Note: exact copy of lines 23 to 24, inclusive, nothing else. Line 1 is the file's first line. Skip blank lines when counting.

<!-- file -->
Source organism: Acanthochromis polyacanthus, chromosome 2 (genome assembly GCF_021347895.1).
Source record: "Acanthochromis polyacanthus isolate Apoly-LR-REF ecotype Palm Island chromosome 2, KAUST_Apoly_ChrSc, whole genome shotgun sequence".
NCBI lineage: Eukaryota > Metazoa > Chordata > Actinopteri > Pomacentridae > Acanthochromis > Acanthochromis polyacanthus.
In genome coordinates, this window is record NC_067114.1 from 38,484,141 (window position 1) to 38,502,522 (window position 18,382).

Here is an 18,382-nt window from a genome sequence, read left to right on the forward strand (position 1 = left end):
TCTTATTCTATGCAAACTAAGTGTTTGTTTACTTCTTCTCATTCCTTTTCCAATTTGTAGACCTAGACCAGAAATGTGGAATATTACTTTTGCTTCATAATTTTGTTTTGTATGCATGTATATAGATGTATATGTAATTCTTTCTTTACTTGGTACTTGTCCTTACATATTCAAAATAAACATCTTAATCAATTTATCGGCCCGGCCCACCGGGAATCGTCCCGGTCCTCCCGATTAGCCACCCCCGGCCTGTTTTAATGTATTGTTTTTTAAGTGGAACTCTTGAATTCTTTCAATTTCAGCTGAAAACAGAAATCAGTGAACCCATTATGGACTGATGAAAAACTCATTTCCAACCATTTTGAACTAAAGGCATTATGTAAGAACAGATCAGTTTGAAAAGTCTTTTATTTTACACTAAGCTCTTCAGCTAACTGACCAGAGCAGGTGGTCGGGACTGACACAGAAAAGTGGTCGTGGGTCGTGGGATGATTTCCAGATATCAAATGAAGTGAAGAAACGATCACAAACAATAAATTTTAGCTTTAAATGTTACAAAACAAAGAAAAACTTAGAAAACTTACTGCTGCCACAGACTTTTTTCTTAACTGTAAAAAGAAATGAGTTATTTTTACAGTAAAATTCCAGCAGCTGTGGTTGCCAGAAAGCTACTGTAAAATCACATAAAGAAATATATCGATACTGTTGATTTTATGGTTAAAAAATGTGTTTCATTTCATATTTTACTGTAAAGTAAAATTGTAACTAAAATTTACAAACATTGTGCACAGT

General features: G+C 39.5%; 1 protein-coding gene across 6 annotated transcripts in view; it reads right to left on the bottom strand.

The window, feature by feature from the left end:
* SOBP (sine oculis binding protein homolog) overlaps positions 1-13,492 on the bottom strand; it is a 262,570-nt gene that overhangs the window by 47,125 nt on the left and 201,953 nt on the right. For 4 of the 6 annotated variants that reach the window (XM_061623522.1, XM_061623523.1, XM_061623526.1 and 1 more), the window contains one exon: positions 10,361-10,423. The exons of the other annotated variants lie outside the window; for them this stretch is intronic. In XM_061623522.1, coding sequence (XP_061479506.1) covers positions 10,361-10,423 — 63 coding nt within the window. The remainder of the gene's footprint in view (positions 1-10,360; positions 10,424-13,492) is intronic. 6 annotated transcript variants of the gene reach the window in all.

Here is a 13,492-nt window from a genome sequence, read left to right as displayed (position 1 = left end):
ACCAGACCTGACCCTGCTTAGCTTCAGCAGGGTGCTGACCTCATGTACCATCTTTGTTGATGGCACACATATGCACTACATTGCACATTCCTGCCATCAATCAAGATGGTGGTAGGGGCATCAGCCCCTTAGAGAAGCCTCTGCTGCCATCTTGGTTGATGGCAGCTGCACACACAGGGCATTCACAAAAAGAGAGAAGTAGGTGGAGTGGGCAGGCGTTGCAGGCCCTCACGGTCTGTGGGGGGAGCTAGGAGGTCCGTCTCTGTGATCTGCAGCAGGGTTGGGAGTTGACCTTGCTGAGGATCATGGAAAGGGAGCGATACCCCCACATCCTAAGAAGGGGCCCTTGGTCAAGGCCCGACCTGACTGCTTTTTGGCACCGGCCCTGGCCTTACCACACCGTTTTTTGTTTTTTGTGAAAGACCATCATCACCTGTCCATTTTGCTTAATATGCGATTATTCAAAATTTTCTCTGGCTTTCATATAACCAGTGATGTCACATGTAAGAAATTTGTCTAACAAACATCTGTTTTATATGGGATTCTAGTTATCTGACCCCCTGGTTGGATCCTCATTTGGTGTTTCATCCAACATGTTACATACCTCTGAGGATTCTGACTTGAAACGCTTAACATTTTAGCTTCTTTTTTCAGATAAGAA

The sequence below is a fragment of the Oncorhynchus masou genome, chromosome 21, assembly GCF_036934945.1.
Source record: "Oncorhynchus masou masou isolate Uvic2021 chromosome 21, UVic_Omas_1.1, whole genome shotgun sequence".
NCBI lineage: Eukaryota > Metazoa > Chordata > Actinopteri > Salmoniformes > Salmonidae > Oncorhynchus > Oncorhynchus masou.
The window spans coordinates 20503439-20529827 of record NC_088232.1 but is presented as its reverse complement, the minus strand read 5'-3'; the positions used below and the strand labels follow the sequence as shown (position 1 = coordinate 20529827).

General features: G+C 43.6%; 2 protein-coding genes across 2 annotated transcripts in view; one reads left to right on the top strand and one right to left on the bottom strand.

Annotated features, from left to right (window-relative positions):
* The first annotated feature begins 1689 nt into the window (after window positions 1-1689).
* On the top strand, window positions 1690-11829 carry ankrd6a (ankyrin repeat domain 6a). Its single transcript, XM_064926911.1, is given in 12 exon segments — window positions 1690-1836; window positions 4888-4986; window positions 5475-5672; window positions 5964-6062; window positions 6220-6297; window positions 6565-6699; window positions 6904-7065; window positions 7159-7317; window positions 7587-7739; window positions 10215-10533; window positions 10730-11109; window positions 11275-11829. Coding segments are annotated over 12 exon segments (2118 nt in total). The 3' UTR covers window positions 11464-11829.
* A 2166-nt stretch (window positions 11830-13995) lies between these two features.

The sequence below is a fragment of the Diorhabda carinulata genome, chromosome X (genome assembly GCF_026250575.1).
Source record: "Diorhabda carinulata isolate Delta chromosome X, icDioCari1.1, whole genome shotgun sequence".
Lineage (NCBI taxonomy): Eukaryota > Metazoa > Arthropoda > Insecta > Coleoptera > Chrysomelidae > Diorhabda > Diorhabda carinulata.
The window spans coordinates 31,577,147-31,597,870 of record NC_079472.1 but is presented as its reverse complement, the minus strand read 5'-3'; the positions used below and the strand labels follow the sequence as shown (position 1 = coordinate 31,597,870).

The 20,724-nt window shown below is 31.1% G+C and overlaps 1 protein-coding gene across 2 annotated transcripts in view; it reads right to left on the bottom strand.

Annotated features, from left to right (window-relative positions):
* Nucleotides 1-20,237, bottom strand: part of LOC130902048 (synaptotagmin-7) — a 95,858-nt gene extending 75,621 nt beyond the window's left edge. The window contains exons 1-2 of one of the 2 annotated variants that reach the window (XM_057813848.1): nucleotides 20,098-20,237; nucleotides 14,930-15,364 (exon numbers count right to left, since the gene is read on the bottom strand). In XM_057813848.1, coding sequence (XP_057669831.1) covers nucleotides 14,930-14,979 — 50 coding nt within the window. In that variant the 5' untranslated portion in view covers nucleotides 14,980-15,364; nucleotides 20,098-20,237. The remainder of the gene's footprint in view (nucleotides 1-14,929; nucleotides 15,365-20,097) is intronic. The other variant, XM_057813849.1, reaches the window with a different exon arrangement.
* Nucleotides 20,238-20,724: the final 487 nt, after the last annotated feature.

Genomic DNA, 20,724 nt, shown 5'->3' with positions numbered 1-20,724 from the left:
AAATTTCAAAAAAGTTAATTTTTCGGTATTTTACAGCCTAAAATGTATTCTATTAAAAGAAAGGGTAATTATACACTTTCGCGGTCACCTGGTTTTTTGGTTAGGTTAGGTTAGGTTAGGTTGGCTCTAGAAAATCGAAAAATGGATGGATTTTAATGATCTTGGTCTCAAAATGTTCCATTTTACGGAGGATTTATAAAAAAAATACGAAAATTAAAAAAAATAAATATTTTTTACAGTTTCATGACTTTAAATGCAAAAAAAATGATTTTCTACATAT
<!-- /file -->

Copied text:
Lineage (NCBI taxonomy): Eukaryota > Metazoa > Arthropoda > Insecta > Coleoptera > Chrysomelidae > Diorhabda > Diorhabda carinulata.
The window spans coordinates 31,577,147-31,597,870 of record NC_079472.1 but is presented as its reverse complement, the minus strand read 5'-3'; the positions used below and the strand labels follow the sequence as shown (position 1 = coordinate 31,597,870).